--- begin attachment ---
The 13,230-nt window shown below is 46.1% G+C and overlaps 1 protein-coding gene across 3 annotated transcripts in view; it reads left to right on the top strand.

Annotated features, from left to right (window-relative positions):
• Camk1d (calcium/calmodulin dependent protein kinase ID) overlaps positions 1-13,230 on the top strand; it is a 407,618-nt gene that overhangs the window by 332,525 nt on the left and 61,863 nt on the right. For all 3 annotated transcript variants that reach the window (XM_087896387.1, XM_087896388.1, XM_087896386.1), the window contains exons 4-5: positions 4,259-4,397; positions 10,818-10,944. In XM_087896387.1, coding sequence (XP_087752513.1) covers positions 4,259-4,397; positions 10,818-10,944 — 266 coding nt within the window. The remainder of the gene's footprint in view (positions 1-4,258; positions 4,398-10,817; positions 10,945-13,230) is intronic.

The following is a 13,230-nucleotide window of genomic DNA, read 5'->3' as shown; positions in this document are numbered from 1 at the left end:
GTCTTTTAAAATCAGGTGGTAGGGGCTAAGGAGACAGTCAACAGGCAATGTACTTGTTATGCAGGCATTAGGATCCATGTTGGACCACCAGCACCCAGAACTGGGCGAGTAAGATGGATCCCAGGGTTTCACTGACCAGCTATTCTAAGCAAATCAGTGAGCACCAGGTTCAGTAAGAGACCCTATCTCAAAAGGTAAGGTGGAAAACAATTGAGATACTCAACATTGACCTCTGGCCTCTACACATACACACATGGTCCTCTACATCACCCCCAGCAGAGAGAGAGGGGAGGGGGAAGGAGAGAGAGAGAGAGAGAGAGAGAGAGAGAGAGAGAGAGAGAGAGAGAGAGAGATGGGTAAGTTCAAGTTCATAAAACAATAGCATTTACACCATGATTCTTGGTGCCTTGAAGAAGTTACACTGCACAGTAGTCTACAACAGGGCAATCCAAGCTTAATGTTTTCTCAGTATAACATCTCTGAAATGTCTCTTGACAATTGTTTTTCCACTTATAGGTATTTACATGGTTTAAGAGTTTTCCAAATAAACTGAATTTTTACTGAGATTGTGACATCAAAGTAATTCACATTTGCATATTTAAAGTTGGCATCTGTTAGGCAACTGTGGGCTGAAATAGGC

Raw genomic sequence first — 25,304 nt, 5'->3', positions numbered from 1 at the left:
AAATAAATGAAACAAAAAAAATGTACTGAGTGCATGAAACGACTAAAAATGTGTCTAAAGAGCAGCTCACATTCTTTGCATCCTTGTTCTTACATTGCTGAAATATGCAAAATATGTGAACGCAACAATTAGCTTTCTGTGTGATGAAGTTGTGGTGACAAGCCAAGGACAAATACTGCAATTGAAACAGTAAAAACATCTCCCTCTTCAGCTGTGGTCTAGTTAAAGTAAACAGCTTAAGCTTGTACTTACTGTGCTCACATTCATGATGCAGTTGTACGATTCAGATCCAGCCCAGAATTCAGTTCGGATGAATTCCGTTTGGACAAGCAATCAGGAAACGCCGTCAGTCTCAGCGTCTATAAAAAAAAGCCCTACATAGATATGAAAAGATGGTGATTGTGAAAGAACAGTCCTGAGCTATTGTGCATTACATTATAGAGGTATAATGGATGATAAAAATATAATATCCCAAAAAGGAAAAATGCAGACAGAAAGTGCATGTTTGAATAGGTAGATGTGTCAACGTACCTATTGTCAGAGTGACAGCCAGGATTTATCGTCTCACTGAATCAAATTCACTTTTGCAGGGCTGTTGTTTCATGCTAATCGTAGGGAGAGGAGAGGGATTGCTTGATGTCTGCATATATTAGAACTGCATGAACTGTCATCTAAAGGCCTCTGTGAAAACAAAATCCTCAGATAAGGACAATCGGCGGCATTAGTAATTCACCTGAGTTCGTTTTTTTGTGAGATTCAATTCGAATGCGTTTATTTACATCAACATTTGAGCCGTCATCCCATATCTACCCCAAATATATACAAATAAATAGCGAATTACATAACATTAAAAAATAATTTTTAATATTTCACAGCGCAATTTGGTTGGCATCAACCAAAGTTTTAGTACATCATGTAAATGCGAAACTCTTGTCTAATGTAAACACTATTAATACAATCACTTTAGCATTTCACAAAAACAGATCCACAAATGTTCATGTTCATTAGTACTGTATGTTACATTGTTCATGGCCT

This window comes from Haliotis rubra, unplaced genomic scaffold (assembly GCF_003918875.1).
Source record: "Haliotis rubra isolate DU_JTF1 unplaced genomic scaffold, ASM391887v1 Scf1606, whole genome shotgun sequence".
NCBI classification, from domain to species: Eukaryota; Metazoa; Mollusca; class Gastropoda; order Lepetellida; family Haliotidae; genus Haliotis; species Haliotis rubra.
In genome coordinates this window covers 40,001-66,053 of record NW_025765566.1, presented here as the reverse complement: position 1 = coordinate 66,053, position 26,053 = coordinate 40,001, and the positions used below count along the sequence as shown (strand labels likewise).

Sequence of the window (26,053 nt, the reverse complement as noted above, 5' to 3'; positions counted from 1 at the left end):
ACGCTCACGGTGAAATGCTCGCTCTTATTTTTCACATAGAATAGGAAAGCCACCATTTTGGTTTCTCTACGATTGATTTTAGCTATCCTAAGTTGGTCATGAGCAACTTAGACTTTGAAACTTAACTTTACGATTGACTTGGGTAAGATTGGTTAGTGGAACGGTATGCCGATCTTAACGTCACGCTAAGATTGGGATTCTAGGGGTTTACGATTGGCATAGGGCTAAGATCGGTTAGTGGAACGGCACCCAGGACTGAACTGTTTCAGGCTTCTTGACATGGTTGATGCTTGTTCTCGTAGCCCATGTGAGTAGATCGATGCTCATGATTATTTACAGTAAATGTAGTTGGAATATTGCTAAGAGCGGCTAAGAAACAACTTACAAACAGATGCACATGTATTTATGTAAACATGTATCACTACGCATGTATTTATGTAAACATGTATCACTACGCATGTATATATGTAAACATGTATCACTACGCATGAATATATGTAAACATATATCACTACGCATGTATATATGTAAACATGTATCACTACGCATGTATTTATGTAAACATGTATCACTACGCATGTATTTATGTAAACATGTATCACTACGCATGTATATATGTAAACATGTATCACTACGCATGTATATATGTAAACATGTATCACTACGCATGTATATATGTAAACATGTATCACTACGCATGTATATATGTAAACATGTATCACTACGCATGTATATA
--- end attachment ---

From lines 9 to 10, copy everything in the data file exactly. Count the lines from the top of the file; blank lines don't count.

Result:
Source record: "Haliotis rubra isolate DU_JTF1 unplaced genomic scaffold, ASM391887v1 Scf1606, whole genome shotgun sequence".
NCBI classification, from domain to species: Eukaryota; Metazoa; Mollusca; class Gastropoda; order Lepetellida; family Haliotidae; genus Haliotis; species Haliotis rubra.